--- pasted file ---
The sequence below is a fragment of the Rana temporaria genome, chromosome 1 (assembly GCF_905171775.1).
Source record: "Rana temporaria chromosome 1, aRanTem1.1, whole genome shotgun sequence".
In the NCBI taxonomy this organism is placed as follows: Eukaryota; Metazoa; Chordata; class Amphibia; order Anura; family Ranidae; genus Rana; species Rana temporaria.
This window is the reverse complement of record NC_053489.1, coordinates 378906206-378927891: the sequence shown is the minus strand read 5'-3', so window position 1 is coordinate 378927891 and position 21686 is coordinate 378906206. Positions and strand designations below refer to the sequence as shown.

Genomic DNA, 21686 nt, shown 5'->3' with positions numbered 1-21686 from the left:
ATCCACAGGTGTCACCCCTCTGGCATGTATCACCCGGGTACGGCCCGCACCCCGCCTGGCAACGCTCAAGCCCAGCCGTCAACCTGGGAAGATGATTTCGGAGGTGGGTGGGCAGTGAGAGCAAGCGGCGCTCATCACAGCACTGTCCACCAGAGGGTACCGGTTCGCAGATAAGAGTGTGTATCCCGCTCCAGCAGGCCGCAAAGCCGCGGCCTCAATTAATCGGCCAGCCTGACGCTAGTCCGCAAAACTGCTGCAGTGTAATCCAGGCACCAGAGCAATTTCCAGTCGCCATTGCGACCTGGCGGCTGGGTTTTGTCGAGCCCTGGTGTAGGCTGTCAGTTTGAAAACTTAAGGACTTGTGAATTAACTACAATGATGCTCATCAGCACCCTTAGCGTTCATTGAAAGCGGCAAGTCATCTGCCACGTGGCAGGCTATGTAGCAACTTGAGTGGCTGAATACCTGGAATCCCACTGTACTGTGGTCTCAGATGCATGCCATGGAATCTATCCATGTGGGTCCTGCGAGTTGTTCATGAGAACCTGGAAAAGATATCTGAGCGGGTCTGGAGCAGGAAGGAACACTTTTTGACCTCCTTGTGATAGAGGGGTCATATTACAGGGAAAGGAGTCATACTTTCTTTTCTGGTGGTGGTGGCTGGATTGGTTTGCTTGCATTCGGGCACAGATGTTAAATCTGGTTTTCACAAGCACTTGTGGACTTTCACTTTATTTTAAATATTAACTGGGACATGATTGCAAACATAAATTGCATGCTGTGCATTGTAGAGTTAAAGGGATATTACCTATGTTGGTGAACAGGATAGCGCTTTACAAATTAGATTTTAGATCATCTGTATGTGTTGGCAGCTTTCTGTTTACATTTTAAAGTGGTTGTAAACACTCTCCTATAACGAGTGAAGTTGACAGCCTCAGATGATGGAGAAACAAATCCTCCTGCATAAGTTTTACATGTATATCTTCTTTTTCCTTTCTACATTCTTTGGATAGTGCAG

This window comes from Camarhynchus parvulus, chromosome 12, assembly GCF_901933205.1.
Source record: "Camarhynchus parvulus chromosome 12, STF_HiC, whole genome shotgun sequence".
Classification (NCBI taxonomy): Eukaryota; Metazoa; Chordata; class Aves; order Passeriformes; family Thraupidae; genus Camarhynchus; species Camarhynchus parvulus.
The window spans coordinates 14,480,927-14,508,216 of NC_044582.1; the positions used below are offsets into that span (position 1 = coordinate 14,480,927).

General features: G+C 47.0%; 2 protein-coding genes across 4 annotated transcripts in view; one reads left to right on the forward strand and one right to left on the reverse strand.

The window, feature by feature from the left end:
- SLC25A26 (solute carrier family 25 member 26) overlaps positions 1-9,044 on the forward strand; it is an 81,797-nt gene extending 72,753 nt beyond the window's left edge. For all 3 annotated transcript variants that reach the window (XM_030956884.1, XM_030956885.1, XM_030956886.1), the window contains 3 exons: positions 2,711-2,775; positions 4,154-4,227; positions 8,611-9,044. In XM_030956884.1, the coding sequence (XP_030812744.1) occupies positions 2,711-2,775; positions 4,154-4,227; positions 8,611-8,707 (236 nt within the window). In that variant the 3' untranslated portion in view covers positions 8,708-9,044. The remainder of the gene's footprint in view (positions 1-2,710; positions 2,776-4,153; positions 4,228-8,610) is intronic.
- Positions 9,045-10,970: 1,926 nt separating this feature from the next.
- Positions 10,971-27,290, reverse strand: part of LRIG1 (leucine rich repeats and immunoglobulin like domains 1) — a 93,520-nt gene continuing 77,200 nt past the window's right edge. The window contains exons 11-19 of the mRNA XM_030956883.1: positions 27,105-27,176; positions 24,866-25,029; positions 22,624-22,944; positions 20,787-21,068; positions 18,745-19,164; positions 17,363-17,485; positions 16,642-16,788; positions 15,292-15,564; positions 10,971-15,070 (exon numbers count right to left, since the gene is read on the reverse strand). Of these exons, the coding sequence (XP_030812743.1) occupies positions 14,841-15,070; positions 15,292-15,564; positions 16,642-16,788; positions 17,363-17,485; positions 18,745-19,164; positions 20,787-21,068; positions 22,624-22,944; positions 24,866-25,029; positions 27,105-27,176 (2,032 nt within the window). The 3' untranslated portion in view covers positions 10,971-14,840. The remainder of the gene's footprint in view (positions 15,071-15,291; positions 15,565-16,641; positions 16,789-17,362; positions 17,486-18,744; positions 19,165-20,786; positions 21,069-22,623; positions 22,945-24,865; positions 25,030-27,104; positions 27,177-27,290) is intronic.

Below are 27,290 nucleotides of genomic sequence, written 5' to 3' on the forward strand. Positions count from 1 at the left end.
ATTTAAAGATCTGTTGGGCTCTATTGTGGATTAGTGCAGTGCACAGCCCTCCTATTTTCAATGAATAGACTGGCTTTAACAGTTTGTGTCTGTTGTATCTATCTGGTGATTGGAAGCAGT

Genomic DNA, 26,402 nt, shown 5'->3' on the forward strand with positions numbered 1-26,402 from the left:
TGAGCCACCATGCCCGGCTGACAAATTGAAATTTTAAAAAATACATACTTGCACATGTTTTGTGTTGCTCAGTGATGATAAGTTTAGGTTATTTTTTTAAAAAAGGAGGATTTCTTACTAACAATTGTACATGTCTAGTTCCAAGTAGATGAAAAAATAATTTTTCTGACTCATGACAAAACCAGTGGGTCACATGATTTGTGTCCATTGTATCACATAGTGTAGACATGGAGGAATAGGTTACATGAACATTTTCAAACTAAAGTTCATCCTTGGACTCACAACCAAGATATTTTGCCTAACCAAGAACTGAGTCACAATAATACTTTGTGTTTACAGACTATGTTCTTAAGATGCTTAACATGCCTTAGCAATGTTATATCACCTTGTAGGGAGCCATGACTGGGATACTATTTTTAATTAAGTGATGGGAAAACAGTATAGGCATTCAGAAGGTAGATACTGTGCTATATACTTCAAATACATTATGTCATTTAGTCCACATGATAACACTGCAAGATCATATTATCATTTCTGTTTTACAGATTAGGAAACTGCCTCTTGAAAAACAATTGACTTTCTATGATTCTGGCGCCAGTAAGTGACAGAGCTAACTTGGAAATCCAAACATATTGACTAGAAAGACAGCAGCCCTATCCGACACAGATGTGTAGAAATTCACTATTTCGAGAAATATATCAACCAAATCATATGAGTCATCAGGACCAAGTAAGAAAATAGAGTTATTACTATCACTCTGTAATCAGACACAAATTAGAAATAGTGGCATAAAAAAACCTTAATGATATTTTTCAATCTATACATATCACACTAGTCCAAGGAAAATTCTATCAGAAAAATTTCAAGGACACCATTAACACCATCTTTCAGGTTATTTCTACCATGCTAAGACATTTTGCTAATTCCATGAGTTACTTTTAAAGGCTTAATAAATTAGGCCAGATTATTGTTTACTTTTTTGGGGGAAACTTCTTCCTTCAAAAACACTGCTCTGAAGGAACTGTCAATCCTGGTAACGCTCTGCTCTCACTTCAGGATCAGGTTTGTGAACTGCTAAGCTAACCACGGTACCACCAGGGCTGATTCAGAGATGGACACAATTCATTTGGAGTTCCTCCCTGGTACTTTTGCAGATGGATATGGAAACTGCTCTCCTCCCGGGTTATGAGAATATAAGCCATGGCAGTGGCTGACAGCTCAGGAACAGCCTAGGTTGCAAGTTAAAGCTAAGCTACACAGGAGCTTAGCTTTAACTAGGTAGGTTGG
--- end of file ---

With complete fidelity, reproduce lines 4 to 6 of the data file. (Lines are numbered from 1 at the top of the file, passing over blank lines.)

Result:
This window is the reverse complement of record NC_053489.1, coordinates 378906206-378927891: the sequence shown is the minus strand read 5'-3', so window position 1 is coordinate 378927891 and position 21686 is coordinate 378906206. Positions and strand designations below refer to the sequence as shown.

Genomic DNA, 21686 nt, shown 5'->3' with positions numbered 1-21686 from the left:
ATCCACAGGTGTCACCCCTCTGGCATGTATCACCCGGGTACGGCCCGCACCCCGCCTGGCAACGCTCAAGCCCAGCCGTCAACCTGGGAAGATGATTTCGGAGGTGGGTGGGCAGTGAGAGCAAGCGGCGCTCATCACAGCACTGTCCACCAGAGGGTACCGGTTCGCAGATAAGAGTGTGTATCCCGCTCCAGCAGGCCGCAAAGCCGCGGCCTCAATTAATCGGCCAGCCTGACGCTAGTCCGCAAAACTGCTGCAGTGTAATCCAGGCACCAGAGCAATTTCCAGTCGCCATTGCGACCTGGCGGCTGGGTTTTGTCGAGCCCTGGTGTAGGCTGTCAGTTTGAAAACTTAAGGACTTGTGAATTAACTACAATGATGCTCATCAGCACCCTTAGCGTTCATTGAAAGCGGCAAGTCATCTGCCACGTGGCAGGCTATGTAGCAACTTGAGTGGCTGAATACCTGGAATCCCACTGTACTGTGGTCTCAGATGCATGCCATGGAATCTATCCATGTGGGTCCTGCGAGTTGTTCATGAGAACCTGGAAAAGATATCTGAGCGGGTCTGGAGCAGGAAGGAACACTTTTTGACCTCCTTGTGATAGAGGGGTCATATTACAGGGAAAGGAGTCATACTTTCTTTTCTGGTGGTGGTGGCTGGATTGGTTTGCTTGCATTCGGGCACAGATGTTAAATCTGGTTTTCACAAGCACTTGTGGACTTTCACTTTATTTTAAATATTAACTGGGACATGATTGCAAACATAAATTGCATGCTGTGCATTGTAGAGTTAAAGGGATATTACCTATGTTGGTGAACAGGATAGCGCTTTACAAATTAGATTTTAGATCATCTGTATGTGTTGGCAGCTTTCTGTTTACATTTTAAAGTGGTTGTAAACACTCTCCTATAACGAGTGAAGTTGACAGCCTCAGATGATGGAGAAACAAATCCTCCTGCATAAGTTTTACATGTATATCTTCTTTTTCCTTTCTACATTCTTTGGATAGTGCAG